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Mountain railway in India- Darjeeling Himalayan Railway (DHR)

Updated on October 20, 2016
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Souvik is a software professional with avid interests in writing, music and wildlife. His writing style is simple yet captivating.


A Perspective:

The Railway connects the bustling city of New Jalpaiguri (in the state of West-Bengal) to the hill town of Darjeeling (Once a summer capital of the British). The track is that of a narrow gauge (2ft or 610 mm) and traverses through numerous valleys, hills and tunnels to cover the distance of 78 Kms (48 miles). The railway climbs a total of 2200m (7218 ft) during it’s ascent to the hill-station of Darjeeling. The head-quarters of the railway is at a picturesque hill-station called Kurseong (31 Kms from Darjeeling) in the state of west-Bengal.

Since this is a mountain railway, quite a good number of ‘Loops’ and ‘Reverses’ have been incorporated in the layout of the tracks to gain height . Another interesting aspect of the route is that it follows the hill-cart road (The road connecting New Jalpaiguri and Darjeeling) almost parallel (with the exceptions at high altitudes) till it’s destination. As a result of which the railway often travels through the heart of bustling hill-towns amidst road traffic and people. The horns of the train engine are exceptional and rightly so, since frequent honking is a must to warn people and vehicles of the approaching train. Quite fascinating, isn’t it? :)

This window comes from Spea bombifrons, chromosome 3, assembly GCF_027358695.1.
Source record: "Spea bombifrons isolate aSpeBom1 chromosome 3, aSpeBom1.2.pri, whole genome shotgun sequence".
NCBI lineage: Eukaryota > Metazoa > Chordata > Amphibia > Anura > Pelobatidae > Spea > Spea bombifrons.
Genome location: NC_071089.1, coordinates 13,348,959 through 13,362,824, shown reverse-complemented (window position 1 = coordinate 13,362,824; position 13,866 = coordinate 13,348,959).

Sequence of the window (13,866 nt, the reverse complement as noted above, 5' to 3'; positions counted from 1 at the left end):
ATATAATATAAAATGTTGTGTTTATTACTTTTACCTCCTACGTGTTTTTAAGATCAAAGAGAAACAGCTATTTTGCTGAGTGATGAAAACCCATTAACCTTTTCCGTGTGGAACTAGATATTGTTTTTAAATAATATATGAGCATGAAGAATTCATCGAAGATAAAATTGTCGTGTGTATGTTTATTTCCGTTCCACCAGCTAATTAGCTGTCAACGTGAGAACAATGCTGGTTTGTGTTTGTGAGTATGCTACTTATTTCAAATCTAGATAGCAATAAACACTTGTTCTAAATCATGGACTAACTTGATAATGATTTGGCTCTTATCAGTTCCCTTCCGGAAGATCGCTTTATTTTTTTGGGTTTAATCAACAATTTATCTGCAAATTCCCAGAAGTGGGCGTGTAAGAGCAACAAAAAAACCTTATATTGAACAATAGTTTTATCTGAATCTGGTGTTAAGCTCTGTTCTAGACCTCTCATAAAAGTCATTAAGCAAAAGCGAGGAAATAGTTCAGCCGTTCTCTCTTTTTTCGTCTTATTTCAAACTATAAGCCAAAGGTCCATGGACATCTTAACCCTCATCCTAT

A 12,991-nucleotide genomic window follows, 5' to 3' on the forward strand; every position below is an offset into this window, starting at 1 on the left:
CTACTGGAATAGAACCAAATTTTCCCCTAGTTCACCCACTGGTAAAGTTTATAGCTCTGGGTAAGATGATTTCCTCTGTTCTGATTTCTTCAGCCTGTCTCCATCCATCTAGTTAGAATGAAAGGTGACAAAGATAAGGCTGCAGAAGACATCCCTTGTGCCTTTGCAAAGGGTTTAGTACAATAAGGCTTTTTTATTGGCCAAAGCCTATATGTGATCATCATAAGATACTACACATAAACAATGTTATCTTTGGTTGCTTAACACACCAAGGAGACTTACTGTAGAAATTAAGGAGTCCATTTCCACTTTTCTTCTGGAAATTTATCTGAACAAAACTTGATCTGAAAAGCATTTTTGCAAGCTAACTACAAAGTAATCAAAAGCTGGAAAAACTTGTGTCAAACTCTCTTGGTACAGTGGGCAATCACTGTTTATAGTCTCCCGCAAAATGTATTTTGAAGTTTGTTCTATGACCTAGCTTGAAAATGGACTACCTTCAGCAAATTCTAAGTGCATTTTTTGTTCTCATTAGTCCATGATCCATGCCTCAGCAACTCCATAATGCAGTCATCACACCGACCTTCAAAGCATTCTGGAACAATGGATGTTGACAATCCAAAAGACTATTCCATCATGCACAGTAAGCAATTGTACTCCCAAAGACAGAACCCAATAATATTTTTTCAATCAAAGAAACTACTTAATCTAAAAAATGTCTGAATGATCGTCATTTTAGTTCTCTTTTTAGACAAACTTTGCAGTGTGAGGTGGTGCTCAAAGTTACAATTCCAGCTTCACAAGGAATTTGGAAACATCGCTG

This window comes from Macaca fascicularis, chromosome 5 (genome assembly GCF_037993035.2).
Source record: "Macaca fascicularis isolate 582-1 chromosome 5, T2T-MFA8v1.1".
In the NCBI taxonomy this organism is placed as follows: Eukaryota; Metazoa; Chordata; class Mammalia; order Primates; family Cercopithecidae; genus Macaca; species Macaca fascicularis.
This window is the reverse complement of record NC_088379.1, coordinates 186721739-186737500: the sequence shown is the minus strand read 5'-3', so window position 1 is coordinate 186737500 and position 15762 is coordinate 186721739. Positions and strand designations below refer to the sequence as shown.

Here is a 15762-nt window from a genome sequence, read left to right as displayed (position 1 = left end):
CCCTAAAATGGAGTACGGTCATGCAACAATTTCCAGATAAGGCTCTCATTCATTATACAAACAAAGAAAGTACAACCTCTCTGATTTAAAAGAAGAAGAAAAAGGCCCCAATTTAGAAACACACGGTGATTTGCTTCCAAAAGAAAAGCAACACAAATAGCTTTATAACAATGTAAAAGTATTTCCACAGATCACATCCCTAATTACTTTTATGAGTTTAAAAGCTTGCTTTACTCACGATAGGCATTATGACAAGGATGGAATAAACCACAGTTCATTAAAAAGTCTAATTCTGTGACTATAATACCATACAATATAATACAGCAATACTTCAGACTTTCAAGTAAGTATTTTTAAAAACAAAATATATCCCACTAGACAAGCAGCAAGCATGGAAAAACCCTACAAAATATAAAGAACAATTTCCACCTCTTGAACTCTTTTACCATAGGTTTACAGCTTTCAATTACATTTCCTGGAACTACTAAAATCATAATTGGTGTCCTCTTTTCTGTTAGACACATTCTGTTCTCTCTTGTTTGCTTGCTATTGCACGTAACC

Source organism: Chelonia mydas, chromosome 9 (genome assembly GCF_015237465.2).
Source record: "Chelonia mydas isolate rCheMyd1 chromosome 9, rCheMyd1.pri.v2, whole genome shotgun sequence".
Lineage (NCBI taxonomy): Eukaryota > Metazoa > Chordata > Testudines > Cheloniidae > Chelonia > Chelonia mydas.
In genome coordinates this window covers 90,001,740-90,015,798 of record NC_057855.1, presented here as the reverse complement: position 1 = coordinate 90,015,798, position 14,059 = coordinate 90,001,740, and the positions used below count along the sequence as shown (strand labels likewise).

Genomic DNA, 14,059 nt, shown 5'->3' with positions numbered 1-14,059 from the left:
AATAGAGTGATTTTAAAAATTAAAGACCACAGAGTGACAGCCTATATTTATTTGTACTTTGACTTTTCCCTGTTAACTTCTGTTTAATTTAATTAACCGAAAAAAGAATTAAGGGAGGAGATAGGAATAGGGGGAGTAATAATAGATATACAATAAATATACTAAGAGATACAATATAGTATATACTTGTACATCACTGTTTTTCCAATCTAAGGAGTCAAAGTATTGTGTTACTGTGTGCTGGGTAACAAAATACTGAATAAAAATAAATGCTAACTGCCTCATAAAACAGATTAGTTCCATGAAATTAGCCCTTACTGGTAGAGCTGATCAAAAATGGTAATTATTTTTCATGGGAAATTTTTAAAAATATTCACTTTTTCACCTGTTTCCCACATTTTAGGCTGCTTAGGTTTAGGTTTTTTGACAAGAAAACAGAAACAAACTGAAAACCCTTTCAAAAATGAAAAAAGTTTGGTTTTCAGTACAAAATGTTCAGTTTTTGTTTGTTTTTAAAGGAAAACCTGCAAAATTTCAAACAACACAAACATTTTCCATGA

Once the hill-town stations are crossed, the fascinating and breath-taking view of the mighty Himalayas comes forth. The lush hills and valleys, the mysterious yet fascinating tunnels, the snow-capped mountains and the sudden change in the temperature due to high altitudes & the Himalayan wind, adds to the charm and excitement. Simply put, the views garnered aboard the Darjeeling Himalayan Railway (DHR) are an absolute delight. You would be advised to keep your cameras fully charged as every passing kilometer would provide you with a view too hard to resist :)